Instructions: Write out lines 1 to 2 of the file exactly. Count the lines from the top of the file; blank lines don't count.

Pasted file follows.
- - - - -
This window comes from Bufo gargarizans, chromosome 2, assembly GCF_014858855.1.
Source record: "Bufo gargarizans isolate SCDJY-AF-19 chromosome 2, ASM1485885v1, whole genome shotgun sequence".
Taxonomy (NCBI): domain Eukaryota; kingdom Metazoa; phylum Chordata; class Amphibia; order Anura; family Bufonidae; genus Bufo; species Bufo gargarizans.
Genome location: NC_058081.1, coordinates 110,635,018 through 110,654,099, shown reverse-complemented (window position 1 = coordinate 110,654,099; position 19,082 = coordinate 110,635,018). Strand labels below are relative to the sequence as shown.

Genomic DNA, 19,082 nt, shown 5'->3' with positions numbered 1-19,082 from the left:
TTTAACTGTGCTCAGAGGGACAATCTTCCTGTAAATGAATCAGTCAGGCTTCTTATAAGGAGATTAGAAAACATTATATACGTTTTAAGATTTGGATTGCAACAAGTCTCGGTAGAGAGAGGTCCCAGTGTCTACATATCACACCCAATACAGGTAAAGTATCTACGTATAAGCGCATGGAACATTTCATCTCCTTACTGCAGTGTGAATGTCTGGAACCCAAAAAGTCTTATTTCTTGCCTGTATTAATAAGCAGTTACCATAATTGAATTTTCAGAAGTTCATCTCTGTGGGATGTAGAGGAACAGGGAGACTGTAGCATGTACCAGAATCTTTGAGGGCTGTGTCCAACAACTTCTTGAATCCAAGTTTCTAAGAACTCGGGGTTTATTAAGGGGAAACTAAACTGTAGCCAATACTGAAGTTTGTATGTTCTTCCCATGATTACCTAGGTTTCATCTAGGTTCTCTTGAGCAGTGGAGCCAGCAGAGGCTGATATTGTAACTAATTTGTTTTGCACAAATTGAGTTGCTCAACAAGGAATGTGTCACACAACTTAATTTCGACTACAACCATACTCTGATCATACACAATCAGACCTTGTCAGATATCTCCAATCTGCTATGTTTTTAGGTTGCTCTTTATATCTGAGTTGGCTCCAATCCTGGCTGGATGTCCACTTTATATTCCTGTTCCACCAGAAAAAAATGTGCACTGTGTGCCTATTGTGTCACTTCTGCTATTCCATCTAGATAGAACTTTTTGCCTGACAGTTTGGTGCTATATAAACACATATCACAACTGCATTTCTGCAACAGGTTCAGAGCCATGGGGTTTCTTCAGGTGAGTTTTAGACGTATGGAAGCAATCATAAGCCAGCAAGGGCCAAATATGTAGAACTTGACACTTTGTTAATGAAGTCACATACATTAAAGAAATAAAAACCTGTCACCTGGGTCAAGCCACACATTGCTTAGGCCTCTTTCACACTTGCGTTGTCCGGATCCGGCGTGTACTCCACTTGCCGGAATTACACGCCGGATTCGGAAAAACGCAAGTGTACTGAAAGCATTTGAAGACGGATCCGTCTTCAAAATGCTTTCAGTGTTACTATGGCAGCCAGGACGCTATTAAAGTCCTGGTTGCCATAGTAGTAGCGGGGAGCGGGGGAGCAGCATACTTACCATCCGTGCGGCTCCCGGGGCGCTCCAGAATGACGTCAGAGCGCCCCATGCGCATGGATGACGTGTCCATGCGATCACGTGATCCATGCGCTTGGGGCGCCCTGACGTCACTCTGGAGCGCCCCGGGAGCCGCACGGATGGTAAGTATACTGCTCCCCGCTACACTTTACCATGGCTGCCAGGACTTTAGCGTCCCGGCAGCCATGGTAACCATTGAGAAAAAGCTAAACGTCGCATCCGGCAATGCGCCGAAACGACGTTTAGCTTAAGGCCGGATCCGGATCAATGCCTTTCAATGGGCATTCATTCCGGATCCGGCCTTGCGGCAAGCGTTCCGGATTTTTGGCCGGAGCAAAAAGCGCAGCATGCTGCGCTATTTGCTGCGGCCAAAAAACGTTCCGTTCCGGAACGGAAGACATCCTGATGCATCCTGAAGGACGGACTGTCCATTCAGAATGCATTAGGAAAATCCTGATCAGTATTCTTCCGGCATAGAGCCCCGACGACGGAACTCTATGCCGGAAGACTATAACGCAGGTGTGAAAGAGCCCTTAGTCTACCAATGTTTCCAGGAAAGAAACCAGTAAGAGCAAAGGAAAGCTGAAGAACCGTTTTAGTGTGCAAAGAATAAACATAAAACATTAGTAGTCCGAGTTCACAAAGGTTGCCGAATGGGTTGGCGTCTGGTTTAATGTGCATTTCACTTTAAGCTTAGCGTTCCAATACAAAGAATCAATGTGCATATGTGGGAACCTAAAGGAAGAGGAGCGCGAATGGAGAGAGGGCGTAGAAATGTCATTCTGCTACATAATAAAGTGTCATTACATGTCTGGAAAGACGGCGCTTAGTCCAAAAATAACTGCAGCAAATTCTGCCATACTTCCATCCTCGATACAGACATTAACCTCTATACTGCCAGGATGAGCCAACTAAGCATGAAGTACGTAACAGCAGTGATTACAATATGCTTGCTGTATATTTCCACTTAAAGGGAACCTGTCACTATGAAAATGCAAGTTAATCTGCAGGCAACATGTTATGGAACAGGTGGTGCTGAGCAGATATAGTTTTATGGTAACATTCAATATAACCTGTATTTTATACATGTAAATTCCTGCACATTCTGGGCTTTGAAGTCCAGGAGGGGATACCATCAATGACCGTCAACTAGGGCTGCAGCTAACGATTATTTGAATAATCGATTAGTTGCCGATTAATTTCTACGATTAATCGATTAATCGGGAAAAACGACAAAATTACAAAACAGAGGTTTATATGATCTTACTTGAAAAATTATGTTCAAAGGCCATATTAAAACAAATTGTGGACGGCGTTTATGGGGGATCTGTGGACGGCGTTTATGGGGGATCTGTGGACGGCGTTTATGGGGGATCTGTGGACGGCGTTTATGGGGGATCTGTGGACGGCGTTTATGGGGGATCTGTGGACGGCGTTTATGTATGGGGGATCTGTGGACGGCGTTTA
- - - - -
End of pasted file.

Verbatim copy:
This window comes from Bufo gargarizans, chromosome 2, assembly GCF_014858855.1.
Source record: "Bufo gargarizans isolate SCDJY-AF-19 chromosome 2, ASM1485885v1, whole genome shotgun sequence".